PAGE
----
Sunday, 2 January 2011


JAn unfinished lifeean Gilkyson has been round the block more times than she cares to admit after the accidental death of her 21 year-old husband Griff in a car which she was driving.  The child of their union, 9 year-old Griff never knew her father but knows with certainty the relationship her mother is in now will end in violence and tears – if they are lucky. 
They flee to a little town in Wyoming, her dead husband’s birthplace;  Jean is desperate enough to throw herself on the mercy of her father-in-law Einar, who blames her utterly for his son’s death.  She can’t break down his hatred for her – but Griff can:  gradually, old and terrible wounds heal, the sun shines again and hope, that most elusive and tremulous emotion in the grief-stricken, lifts its delicate face to bask in its rays.
Mark Spragg writes beautifully of all the trials we must face as family – and all the rewards we can gain, too.  There is a wonderful vein of humour throughout the story, softening the hard truths. 
Highly recommended.


Fawad, aged ‘around ten or eleven’ lives with his mother and her sister’s teeming family in Kabul; Fawad’s aunt suffers their presence because Allah decrees that she must be merciful to family members more unfortunate than she – and how true that is: Fawad’s father and brother are dead, fighting the Taliban, and his older sister has been abducted years before and taken who knows where in a midnight raid by the same fanatics. Life is hard, but, he reasons, no harder than for any other Afghan; everyone he knows has suffered similar if not worse hardships, so what’s the point of complaining? Instead, he gets on with his life, begging money from tourists in Chicken Street (Fawad has turned his ability to look pathetic into an art form) so that he and his mother can survive on more than her sister’s reluctant charity, and who knows – if God is good, they may even get enough behind them to find their own place to live; it will be as Allah decides. Journalist Andrea Busfield lived in Afghanistan for many years and in this, her first novel, she pays homage to the country and people she loves, creating unforgettable characters and spinning a magical tale of love and loss, friendship and hope. And Fawad will stay with the reader for a long time – optimistic, devil-may-care in the way of all children, but tough and wise beyond his years: I was sorry when I reached the last page. Please, Ms Busfield, may I have some more?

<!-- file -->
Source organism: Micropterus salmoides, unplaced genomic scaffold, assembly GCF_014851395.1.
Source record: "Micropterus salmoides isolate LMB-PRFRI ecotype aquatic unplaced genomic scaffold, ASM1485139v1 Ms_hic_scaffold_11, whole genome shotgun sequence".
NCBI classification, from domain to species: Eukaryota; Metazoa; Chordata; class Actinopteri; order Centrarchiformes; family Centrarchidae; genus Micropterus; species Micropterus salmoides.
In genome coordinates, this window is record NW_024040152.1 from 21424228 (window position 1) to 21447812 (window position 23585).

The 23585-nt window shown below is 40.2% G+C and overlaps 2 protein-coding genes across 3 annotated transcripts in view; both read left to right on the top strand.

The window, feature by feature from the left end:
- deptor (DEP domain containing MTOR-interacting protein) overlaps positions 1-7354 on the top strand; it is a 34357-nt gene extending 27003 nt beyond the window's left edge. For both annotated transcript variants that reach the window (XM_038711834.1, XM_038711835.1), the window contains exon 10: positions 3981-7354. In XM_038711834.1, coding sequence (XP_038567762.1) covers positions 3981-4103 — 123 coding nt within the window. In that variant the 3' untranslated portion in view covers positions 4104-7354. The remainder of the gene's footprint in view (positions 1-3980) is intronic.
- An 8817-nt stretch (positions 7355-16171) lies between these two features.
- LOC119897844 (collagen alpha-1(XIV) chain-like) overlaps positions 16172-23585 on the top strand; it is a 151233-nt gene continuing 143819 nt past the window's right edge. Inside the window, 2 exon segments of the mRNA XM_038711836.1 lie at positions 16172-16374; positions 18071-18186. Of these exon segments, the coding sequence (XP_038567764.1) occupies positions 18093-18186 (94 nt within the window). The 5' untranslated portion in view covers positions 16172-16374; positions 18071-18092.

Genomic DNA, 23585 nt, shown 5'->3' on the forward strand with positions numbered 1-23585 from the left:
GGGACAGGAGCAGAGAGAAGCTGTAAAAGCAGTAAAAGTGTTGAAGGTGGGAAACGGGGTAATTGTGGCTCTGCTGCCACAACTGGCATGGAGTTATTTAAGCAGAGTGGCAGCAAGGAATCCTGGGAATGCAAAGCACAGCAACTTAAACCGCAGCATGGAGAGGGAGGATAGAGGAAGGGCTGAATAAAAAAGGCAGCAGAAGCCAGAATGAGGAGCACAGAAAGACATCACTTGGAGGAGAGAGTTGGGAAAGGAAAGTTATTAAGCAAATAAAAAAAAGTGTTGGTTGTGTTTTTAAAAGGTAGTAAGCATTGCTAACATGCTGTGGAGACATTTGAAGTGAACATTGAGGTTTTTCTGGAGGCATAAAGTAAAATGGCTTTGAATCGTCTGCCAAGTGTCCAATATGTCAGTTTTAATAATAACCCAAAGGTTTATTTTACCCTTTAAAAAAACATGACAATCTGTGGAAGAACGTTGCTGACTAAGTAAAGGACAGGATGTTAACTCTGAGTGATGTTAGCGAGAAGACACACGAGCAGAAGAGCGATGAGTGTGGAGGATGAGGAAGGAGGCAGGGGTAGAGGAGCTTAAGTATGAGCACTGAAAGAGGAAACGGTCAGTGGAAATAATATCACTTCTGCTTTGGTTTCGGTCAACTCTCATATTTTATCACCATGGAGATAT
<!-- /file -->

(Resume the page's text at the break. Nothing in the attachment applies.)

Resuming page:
It’s impossible to categorise this novel: is it a tragicomedy or a comic tragedy? Either way, the reader is fated to join the wildest ride ever as the Dean family – father Martin, his brother Terry and Martin’s son Jasper – speed inexorably towards Hell in a handbasket. As they hurtle towards the abyss there is a chortle on every page; even the most shocking and heartrending events are disarmed by a delicious wit, and though that hapless family’s misadventures are entirely unbelievable they take on an unexpected credibility in the reader’s mind which makes one say –‘Hey: hang on a minute – this shouldn’t work!’ But it does. Mr. Toltz demonstrates admirably in this, his first novel that despite being the most dysfunctional family in Australia (if not the world), the Deans are ultimately ennobled by their love for each other, even as they indulge themselves in the most extreme forms of familial selfishness and betrayal. This novel is a paradox, a work worthy to be shortlisted for the 2008 Man Booker Prize – and also a manic, messy, heartbreaking, chaotic, hilarious tour-de-force that shouldn’t be missed.  May 2010


Jackie Collins always produces the perfect beach and Airport read; fast-paced, unbelievable and full of the most improbable characters, all of whom we mere mortals will NEVER meet in real life: the babes are hot; the lawyers are cold; the heroes have brooding good looks, heaps of money and rippling abs to match, and the villains are murderous, evil and out to sin as much as they can, (the thugs!) until they are ultimately vanquished by the forces of Truth, Justice, and the American Way. What more could we possibly ask for? It goes without saying that Ms Collins has employed her old, tried and true pulp formula here –(she’s inclined to have her heroines speak ‘crisply’ and her characters to take a long or a short ‘beat’ before replying) - but why shouldn’t she? This formula sells books by the tonne. I’m sure that she would be the first to admit that she doesn’t write Lofty Literature, but this lady knows her subject (Hollywood and its Denizens) intimately; no-one writes more truthfully or shrewdly about LaLaLand than she who has lived there for many years and survived brilliantly to tell its tales. Last but not least, she’s very, VERY funny. May 2010

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